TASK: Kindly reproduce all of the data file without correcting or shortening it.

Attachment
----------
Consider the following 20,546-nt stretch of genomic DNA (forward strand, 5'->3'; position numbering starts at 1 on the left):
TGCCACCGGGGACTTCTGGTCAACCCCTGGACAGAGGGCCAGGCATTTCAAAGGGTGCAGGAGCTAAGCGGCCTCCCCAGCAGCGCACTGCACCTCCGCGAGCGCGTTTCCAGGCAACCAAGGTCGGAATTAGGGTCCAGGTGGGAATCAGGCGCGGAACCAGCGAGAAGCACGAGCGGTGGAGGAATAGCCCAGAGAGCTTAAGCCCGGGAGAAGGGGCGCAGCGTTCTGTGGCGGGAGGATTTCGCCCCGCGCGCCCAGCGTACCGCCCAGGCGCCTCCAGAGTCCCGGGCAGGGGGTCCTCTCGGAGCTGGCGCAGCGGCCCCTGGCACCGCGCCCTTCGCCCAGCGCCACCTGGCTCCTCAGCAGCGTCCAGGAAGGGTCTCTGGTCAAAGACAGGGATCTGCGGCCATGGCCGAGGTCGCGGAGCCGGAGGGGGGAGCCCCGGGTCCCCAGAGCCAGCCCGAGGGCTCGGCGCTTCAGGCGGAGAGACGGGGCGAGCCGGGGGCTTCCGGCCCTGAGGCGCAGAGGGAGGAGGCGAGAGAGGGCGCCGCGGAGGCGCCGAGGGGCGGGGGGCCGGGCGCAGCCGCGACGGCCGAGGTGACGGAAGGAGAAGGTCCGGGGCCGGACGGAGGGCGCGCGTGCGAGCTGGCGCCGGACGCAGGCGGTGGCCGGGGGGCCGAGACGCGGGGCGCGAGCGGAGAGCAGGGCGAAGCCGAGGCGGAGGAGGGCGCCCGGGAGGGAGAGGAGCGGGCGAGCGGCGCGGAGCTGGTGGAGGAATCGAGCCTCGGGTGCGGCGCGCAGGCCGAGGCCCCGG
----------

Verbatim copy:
Consider the following 20,546-nt stretch of genomic DNA (forward strand, 5'->3'; position numbering starts at 1 on the left):
TGCCACCGGGGACTTCTGGTCAACCCCTGGACAGAGGGCCAGGCATTTCAAAGGGTGCAGGAGCTAAGCGGCCTCCCCAGCAGCGCACTGCACCTCCGCGAGCGCGTTTCCAGGCAACCAAGGTCGGAATTAGGGTCCAGGTGGGAATCAGGCGCGGAACCAGCGAGAAGCACGAGCGGTGGAGGAATAGCCCAGAGAGCTTAAGCCCGGGAGAAGGGGCGCAGCGTTCTGTGGCGGGAGGATTTCGCCCCGCGCGCCCAGCGTACCGCCCAGGCGCCTCCAGAGTCCCGGGCAGGGGGTCCTCTCGGAGCTGGCGCAGCGGCCCCTGGCACCGCGCCCTTCGCCCAGCGCCACCTGGCTCCTCAGCAGCGTCCAGGAAGGGTCTCTGGTCAAAGACAGGGATCTGCGGCCATGGCCGAGGTCGCGGAGCCGGAGGGGGGAGCCCCGGGTCCCCAGAGCCAGCCCGAGGGCTCGGCGCTTCAGGCGGAGAGACGGGGCGAGCCGGGGGCTTCCGGCCCTGAGGCGCAGAGGGAGGAGGCGAGAGAGGGCGCCGCGGAGGCGCCGAGGGGCGGGGGGCCGGGCGCAGCCGCGACGGCCGAGGTGACGGAAGGAGAAGGTCCGGGGCCGGACGGAGGGCGCGCGTGCGAGCTGGCGCCGGACGCAGGCGGTGGCCGGGGGGCCGAGACGCGGGGCGCGAGCGGAGAGCAGGGCGAAGCCGAGGCGGAGGAGGGCGCCCGGGAGGGAGAGGAGCGGGCGAGCGGCGCGGAGCTGGTGGAGGAATCGAGCCTCGGGTGCGGCGCGCAGGCCGAGGCCCCGG